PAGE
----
30 October 2019: Ferried over to our table next were refried beans with melted shredded cheese and a baked potato nestled in a foil jacket and sprinkled with a generous bounty of queso blanco. I’ve long contended that no one, not even the English pubs I frequented for years, make better baked potatoes than Mexicans. Though these were a bit on the smallish side, they were perfectly prepared–soft without being mushy, moist, lightly buttered with mild cheese. Though both Sr. Plata and I prefer baked potatoes the size of basketballs, we put more of a premium on flavor than we do on size. These were quite good. So were the refried beans even though they weren’t prepared in lard.
30 October 2019: The medio pollo asado consisted of four pieces: leg, thigh, breast and wing. Roasting chickens slowly over a bed of charcoal imparts an inimitable smoky flavor that permeates the blackened chicken skin well into the tender, moist and juicy chicken. Mexican cooks have no qualms about blackening the chicken skin, obviously cognizant that the results are flavorful and satisfying. Only a novitiate would even think of discarding the chicken skin as they might be inclined to do with rotisserie chicken. The chicken breast is a bit on the dry side, but that’s often the case with chicken no matter how it’s prepared. We both had our pollo asado prepared “jugoso” style for optimum juiciness, but will opt for dorado next time. The more charcoal flavor, the better.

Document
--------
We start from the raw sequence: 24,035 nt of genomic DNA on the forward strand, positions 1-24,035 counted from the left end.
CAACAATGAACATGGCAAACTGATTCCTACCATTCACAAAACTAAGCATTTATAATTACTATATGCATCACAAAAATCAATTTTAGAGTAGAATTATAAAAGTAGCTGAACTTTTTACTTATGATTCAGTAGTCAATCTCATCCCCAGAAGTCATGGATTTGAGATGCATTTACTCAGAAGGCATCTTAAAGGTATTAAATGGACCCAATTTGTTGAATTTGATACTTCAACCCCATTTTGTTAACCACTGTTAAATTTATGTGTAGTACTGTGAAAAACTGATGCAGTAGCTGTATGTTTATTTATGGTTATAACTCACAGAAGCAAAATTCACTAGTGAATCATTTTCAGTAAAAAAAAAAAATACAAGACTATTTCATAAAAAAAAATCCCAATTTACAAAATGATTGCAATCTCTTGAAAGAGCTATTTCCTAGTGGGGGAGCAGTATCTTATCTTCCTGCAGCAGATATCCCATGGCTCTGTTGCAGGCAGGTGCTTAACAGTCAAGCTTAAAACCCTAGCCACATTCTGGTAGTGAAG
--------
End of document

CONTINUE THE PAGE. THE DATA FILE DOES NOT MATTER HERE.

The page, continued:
30 October 2019: Atop the small mountain of steamed corn tortillas were two quesadillas, basically corn tortillas sandwiching a layer of soft, gooey melted cheese. The cheese is likely queso Oaxaca which has the perfect gooey consistency all quesadillas should have. It goes without saying that the quesadillas would be even better with chorizo or, even better, more of the pollo al carbon. Heck, you could put some of that chicken on a flip flop and it would be made edible.